Fire dept. produces PSA to prevent firefighter suicide

The commercial encourages firefighters to open up instead of burying their fears by reaching out to counselors or loved ones

Albuquerque Journal

ALBUQUERQUE, N.M. — The Sandoval County Fire Department lead chaplain is trying to get out in front of some troubling statistics by organizing the creation of a commercial that aims to prevent firefighter suicide, post-traumatic stress and other burdens that she said are commonplace among emergency responders.

At least two Sandoval County firefighters have committed suicide in the past three and a half years, said the department’s senior chaplain, Kathy Thibodaux, and other statistics outline higher rates of divorce, suicide and post-traumatic stress disorder among them.

So Thibodaux and a coalition of volunteers this week filmed what will eventually be a 30-second commercial that will be shown to recruits and broadcast statewide on local cable channels. The public service announcement will feature a firefighter helping a child injured in a house fire and then heading home to cope with the trauma after seeing the child get swept away in an ambulance, Thibodaux said.

The commercial goes on to encourage firefighters to open up instead of burying their fears by reaching out to counselors or loved ones.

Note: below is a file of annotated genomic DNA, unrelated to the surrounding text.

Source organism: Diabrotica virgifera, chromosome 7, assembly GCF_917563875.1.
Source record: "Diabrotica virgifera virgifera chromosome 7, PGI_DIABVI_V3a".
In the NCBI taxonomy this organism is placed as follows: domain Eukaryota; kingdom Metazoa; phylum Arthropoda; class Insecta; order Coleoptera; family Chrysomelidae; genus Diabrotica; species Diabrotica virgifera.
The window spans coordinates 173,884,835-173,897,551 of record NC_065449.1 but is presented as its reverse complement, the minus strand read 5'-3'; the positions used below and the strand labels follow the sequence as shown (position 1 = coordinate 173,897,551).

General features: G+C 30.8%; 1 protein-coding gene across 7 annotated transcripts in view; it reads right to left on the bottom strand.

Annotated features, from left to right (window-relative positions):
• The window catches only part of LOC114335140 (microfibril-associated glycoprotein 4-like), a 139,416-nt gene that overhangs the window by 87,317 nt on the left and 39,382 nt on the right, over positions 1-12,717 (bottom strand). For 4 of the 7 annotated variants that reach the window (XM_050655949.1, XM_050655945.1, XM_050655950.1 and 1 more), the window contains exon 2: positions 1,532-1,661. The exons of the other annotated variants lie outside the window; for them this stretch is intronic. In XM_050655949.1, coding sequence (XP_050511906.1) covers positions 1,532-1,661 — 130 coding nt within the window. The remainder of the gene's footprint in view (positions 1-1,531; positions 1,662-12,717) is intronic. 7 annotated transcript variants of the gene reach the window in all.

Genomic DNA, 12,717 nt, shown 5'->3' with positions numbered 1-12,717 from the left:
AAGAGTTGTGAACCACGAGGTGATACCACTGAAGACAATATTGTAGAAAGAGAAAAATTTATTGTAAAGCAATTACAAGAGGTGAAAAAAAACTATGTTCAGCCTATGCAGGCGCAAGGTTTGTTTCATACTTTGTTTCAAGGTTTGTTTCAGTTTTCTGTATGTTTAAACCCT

The internalizing of trauma is a common occurrence, Thibodaux said, and many firefighters don’t know who to talk to or where to turn. As a result, they don’t tell anybody. The fire department has an employee assistance program available to them, but she said the PSA will point to another avenue and address the stigma of confronting these issues.

“So many of them are hurting, and they’re hurting in silence, and no one knows about it until it’s too late,” Thibodaux said.

SCFD employs 34 paid firefighters and more than 260 volunteer firefighters. They responded to around 300 calls for service in February and many of those calls must have been hard to shake off, Thibodaux said.

The commercial’s costs are minimal, she said, because of the number of volunteers and donations, including the use of a fire station in Rio Rancho, film students and equipment from the Central New Mexico Community College, and from actor Jeff Justus, a full-time firefighter who is making a trip on his own dime from Amarillo, Texas.

The public service announcement is just the first of what Thibodaux hopes will be a series of commercials that address the daily stresses of fighting fires and responding to emergencies.

In addition to suicide risks and post-traumatic stress, she said, other commercials could address anger management, marital problems and other issues they face. She hopes the commercials will eventually be used nationally, distributed through a network of department chaplains like herself.

“One suicide is one too many,” she said. “The devastation that it does to their family is horrible. It really hurts each of us, straight to our hearts, that we lost a brother or sister and we didn’t know that they were struggling.”

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